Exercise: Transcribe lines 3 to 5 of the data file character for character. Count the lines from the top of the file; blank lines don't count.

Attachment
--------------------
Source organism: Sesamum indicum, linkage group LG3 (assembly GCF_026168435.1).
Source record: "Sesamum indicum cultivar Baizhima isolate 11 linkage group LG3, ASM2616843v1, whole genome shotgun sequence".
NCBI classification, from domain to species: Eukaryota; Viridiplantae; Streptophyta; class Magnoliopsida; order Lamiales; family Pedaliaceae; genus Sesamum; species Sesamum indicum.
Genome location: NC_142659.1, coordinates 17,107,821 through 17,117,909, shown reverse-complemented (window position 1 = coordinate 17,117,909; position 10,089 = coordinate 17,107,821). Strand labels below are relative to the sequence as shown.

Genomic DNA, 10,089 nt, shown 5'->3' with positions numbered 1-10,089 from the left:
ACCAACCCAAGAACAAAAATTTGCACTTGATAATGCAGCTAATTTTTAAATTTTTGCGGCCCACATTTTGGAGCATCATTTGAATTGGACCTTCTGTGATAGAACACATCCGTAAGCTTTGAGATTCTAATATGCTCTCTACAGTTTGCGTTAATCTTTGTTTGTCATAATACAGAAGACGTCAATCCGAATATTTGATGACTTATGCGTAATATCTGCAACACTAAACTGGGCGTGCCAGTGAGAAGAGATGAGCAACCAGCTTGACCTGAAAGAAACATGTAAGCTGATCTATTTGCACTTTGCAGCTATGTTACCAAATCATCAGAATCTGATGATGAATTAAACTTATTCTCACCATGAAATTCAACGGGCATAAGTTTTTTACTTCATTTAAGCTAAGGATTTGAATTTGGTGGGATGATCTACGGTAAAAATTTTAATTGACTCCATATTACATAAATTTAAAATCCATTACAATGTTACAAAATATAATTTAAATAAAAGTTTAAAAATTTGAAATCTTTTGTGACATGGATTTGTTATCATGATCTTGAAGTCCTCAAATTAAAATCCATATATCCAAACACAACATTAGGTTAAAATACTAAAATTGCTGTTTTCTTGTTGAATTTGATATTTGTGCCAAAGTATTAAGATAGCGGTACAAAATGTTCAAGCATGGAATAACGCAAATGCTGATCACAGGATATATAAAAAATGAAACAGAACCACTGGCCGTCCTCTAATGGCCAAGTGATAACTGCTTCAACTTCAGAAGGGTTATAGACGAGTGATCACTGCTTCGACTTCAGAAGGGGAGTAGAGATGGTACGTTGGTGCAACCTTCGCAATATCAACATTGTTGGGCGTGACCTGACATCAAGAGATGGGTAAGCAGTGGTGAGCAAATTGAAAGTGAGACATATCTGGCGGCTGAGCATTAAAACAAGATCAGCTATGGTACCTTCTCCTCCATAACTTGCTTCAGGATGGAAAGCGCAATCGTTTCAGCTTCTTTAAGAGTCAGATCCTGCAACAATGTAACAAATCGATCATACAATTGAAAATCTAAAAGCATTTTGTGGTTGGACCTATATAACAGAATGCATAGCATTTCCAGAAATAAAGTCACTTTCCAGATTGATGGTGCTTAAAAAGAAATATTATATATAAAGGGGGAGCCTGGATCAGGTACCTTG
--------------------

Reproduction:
NCBI classification, from domain to species: Eukaryota; Viridiplantae; Streptophyta; class Magnoliopsida; order Lamiales; family Pedaliaceae; genus Sesamum; species Sesamum indicum.
Genome location: NC_142659.1, coordinates 17,107,821 through 17,117,909, shown reverse-complemented (window position 1 = coordinate 17,117,909; position 10,089 = coordinate 17,107,821). Strand labels below are relative to the sequence as shown.

Genomic DNA, 10,089 nt, shown 5'->3' with positions numbered 1-10,089 from the left: